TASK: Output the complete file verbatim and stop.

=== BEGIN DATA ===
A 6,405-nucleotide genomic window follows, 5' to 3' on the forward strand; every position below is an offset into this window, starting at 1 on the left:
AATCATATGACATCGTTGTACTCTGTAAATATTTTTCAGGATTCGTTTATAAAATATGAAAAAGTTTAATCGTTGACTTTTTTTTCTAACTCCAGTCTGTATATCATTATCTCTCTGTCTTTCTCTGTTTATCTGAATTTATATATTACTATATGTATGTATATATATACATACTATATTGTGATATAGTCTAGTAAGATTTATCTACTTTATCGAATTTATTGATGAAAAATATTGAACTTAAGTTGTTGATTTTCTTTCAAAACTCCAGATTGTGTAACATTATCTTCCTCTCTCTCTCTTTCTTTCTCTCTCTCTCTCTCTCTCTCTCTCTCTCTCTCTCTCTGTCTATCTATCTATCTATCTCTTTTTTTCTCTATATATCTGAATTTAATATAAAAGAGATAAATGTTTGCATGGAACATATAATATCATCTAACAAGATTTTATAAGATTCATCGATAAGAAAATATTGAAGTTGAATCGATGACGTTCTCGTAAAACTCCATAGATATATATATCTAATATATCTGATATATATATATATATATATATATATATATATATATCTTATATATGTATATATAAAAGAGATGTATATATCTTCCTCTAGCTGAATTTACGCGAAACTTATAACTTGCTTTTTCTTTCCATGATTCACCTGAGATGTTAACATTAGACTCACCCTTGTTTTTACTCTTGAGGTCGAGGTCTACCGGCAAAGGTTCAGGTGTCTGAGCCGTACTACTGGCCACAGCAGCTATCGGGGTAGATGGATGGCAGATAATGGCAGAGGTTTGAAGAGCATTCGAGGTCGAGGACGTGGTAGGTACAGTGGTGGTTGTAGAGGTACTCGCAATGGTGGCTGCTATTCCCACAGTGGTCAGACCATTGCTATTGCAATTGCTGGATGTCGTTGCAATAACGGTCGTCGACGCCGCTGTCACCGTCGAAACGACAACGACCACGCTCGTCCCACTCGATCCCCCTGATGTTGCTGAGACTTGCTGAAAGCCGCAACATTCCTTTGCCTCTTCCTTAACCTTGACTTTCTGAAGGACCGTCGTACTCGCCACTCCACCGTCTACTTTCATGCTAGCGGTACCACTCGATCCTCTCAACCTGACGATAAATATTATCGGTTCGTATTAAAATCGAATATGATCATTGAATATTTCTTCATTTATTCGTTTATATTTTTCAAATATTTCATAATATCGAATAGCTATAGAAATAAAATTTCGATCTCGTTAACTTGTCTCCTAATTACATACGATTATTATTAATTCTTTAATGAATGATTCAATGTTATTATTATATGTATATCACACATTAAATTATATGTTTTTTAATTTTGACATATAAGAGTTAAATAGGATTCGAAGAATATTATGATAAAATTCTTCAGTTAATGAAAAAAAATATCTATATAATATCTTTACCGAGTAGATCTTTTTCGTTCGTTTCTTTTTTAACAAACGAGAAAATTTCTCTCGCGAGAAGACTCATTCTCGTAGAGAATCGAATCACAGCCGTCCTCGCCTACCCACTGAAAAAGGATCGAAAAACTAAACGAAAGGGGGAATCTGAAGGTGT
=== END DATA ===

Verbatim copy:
A 6,405-nucleotide genomic window follows, 5' to 3' on the forward strand; every position below is an offset into this window, starting at 1 on the left:
AATCATATGACATCGTTGTACTCTGTAAATATTTTTCAGGATTCGTTTATAAAATATGAAAAAGTTTAATCGTTGACTTTTTTTTCTAACTCCAGTCTGTATATCATTATCTCTCTGTCTTTCTCTGTTTATCTGAATTTATATATTACTATATGTATGTATATATATACATACTATATTGTGATATAGTCTAGTAAGATTTATCTACTTTATCGAATTTATTGATGAAAAATATTGAACTTAAGTTGTTGATTTTCTTTCAAAACTCCAGATTGTGTAACATTATCTTCCTCTCTCTCTCTTTCTTTCTCTCTCTCTCTCTCTCTCTCTCTCTCTCTCTCTCTCTGTCTATCTATCTATCTATCTCTTTTTTTCTCTATATATCTGAATTTAATATAAAAGAGATAAATGTTTGCATGGAACATATAATATCATCTAACAAGATTTTATAAGATTCATCGATAAGAAAATATTGAAGTTGAATCGATGACGTTCTCGTAAAACTCCATAGATATATATATCTAATATATCTGATATATATATATATATATATATATATATATATATATCTTATATATGTATATATAAAAGAGATGTATATATCTTCCTCTAGCTGAATTTACGCGAAACTTATAACTTGCTTTTTCTTTCCATGATTCACCTGAGATGTTAACATTAGACTCACCCTTGTTTTTACTCTTGAGGTCGAGGTCTACCGGCAAAGGTTCAGGTGTCTGAGCCGTACTACTGGCCACAGCAGCTATCGGGGTAGATGGATGGCAGATAATGGCAGAGGTTTGAAGAGCATTCGAGGTCGAGGACGTGGTAGGTACAGTGGTGGTTGTAGAGGTACTCGCAATGGTGGCTGCTATTCCCACAGTGGTCAGACCATTGCTATTGCAATTGCTGGATGTCGTTGCAATAACGGTCGTCGACGCCGCTGTCACCGTCGAAACGACAACGACCACGCTCGTCCCACTCGATCCCCCTGATGTTGCTGAGACTTGCTGAAAGCCGCAACATTCCTTTGCCTCTTCCTTAACCTTGACTTTCTGAAGGACCGTCGTACTCGCCACTCCACCGTCTACTTTCATGCTAGCGGTACCACTCGATCCTCTCAACCTGACGATAAATATTATCGGTTCGTATTAAAATCGAATATGATCATTGAATATTTCTTCATTTATTCGTTTATATTTTTCAAATATTTCATAATATCGAATAGCTATAGAAATAAAATTTCGATCTCGTTAACTTGTCTCCTAATTACATACGATTATTATTAATTCTTTAATGAATGATTCAATGTTATTATTATATGTATATCACACATTAAATTATATGTTTTTTAATTTTGACATATAAGAGTTAAATAGGATTCGAAGAATATTATGATAAAATTCTTCAGTTAATGAAAAAAAATATCTATATAATATCTTTACCGAGTAGATCTTTTTCGTTCGTTTCTTTTTTAACAAACGAGAAAATTTCTCTCGCGAGAAGACTCATTCTCGTAGAGAATCGAATCACAGCCGTCCTCGCCTACCCACTGAAAAAGGATCGAAAAACTAAACGAAAGGGGGAATCTGAAGGTGT